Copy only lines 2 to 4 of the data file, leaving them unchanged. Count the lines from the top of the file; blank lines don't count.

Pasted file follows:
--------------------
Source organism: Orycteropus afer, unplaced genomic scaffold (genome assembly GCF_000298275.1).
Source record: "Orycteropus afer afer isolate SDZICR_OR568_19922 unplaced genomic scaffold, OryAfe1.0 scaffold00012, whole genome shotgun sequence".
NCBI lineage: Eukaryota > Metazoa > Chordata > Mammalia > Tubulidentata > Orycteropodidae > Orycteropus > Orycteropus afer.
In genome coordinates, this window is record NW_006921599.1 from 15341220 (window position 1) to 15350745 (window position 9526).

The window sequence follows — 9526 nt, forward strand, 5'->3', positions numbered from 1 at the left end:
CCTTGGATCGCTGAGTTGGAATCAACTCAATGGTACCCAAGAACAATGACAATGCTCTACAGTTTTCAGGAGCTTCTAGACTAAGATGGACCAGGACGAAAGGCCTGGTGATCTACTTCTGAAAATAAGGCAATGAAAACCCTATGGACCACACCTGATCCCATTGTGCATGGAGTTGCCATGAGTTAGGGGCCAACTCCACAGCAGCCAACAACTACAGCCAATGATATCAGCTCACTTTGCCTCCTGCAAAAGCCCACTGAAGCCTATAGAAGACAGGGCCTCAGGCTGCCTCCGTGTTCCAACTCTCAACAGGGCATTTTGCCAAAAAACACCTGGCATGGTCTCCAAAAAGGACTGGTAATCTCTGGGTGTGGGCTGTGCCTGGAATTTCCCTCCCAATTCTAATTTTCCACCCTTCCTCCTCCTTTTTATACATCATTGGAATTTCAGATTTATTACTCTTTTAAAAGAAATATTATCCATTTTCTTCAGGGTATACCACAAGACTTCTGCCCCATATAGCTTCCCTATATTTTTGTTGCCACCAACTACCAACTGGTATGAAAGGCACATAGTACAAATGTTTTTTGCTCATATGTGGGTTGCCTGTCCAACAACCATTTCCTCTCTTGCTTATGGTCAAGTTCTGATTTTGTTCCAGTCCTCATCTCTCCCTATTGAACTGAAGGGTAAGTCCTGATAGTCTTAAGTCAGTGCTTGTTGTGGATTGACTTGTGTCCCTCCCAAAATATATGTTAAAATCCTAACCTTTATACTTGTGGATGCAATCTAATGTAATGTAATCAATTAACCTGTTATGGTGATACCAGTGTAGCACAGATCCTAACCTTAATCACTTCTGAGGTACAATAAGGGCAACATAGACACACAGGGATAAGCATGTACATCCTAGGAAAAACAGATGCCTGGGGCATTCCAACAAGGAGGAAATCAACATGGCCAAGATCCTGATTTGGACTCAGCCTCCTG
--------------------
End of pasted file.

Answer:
Source record: "Orycteropus afer afer isolate SDZICR_OR568_19922 unplaced genomic scaffold, OryAfe1.0 scaffold00012, whole genome shotgun sequence".
NCBI lineage: Eukaryota > Metazoa > Chordata > Mammalia > Tubulidentata > Orycteropodidae > Orycteropus > Orycteropus afer.
In genome coordinates, this window is record NW_006921599.1 from 15341220 (window position 1) to 15350745 (window position 9526).